pain and grief. Solomon worked very hard for many years, but it did nothing for him once his work was done. On top of this, he seemed to have given himself an endless amount of work – a typical symptom of man’s yearning for meaning. However, by giving himself an infinite list of things to do, his ultimate goal in working could never be reached. This was indeed the case, and therefore, any ultimate meaning in all of his toil could never be within the reaches of possibility. Another large flaw in the idea of toil, Solomon finds, is that the accomplishments that toil produces are not in the hands of the original worker forever. As it turns out, great projects are often handed down to someone who took no part in the work. This especially holds true in the case of royal succession. 2:21 speaks of this, and tells the reader that the work may be mistreated by a future owner of the project. Of course, if the project will be mistreated in the future, then there is clearly no point in trying to achieve a project’s goal; it will never be achieved in the hands of a poor owner. So it is with a sinner and a follower of God. 2:26 discusses Jones 13 the sinner, whose purpose is to gather and store up wealth, which will then be handed over to the follower of God. The sinner’s work, then, is pointless. Again, however, one finds

that God is integral to having a purpose. The sinner works for himself and gains nothing, but the one who pleases God finds lasting happiness. A similar occurrence happened to Solomon’s father, David. 1 Samuel tells the story of how David came to power in the throne of Israel. The king before him, Saul, was a decent king, but his heart was against the will of the Lord. Because of this, Saul was killed in battle, and David became the king. David, being a good servant of God, received the country which Saul had been improving for years. The people loved him because of his good heart and will to do the Lord’s work. Unfortunately, later generations wanted to uproot David out from the throne – including members of his own family. As a king, he was hated by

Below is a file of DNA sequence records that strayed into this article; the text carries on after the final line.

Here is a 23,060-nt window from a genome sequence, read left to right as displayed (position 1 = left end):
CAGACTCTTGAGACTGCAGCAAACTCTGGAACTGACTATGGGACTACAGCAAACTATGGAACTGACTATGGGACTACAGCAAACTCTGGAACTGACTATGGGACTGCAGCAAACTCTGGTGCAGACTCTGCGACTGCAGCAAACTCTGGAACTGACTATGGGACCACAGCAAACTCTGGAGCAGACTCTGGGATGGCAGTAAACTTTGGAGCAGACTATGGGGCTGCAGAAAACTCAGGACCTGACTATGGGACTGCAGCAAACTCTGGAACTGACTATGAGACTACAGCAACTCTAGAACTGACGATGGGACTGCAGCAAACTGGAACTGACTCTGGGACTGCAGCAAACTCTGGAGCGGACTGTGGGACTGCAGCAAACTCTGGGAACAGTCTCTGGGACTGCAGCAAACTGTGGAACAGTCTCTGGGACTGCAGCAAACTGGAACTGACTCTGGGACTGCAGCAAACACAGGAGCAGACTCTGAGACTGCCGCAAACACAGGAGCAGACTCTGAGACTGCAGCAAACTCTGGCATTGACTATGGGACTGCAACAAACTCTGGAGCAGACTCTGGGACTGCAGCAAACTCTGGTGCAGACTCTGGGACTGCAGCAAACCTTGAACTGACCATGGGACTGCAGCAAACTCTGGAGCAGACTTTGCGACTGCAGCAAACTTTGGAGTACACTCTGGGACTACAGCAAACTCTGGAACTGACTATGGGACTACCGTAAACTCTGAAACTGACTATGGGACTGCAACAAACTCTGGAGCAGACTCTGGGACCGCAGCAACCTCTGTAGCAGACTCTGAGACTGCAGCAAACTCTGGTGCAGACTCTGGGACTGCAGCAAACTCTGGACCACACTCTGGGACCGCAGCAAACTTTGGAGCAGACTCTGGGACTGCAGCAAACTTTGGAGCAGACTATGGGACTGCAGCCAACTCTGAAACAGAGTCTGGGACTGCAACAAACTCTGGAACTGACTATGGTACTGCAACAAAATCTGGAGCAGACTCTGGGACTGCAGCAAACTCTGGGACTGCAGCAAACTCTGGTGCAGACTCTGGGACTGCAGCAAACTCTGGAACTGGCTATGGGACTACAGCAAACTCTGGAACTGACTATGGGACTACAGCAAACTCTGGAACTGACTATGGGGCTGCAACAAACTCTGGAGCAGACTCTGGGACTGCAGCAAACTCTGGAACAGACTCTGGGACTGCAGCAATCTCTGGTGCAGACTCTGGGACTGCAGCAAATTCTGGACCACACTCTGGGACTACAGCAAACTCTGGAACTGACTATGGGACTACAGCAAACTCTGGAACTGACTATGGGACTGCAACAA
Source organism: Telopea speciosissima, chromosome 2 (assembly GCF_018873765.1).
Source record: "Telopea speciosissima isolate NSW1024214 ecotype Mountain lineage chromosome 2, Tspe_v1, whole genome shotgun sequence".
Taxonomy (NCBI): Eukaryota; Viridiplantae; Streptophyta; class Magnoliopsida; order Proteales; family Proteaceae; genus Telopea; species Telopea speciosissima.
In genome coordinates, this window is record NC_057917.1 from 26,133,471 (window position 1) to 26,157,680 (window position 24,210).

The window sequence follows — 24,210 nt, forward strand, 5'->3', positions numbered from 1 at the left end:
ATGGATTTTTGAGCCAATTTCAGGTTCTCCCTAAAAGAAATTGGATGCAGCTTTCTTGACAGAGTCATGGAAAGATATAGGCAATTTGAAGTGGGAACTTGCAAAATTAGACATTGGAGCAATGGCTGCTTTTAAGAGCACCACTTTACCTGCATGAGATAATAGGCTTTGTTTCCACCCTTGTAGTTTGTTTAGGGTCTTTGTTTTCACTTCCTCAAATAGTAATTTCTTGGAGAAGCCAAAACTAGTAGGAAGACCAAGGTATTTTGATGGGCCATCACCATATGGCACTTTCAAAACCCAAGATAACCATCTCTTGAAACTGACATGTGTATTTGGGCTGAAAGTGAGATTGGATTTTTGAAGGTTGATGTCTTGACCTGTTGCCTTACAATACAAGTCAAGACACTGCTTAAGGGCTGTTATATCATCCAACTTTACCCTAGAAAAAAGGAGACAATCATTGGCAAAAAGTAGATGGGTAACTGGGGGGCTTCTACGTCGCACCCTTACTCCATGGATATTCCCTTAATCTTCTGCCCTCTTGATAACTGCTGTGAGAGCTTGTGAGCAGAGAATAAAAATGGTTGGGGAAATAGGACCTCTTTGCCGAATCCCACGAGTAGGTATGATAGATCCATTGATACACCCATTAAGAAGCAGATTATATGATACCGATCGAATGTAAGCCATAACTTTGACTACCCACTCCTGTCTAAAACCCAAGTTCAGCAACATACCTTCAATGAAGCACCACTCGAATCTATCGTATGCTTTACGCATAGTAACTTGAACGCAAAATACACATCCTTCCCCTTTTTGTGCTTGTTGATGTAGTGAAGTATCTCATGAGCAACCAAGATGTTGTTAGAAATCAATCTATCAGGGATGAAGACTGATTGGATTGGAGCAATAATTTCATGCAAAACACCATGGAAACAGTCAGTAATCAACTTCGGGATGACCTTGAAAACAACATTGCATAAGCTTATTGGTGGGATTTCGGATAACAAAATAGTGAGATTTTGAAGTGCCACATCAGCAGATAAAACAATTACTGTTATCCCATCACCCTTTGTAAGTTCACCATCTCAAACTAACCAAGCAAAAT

many whom did not know of his earlier exploits. Solomon finds a story such as this to be a sad one, because it shows that advancement is meaningless (Eccl. 5:13-16). The

glory of being a high rank is merely temporary, he says. After one’s reign is over, future generations will forget the great deeds that were accomplished by that king. Then, the king’s successor will come to power and do great things, and he will be forgotten by even later generations. This cycle continues not Jones 14 only in royal terms, but in the business world, as well as the world of celebrities. Great people are often forgotten, so it is

highly difficult to make a permanent mark on society. Because the glory of advancement does not last, it too becomes a meaningless effort. Even the riches that are enjoyed during one’s peak of fame are meaningless. Due to the corrupt nature of man, the demand for money never ceases. One reason for this behavior is the basic economic principle of supply and demand. If someone has found a good way to make money, and consumers want more of the product, then the person will obviously raise the prices. This way, the cash flow will increase and inflate on an infinite track. Greed, of course, is the driving force of supply and demand – not to mention one of man’s deadliest sins. It should be noted that Matthew 6:24 warns, “You cannot serve both God and Money.” Another flaw with the growth of wealth is the potential of loss. The more money someone accumulates, the more sorrow they shall experience upon the loss of this money. This can be seen in the modern world on several different occasions. Lottery winners, for example, have been known to win large amounts of cash – and then unwisely spend it all in a matter of weeks. Surely, someone who wastes five thousand dollars will be more regretful than someone who wastes only five dollars. This is merely common sense. Certain celebrities, in the same fashion, have been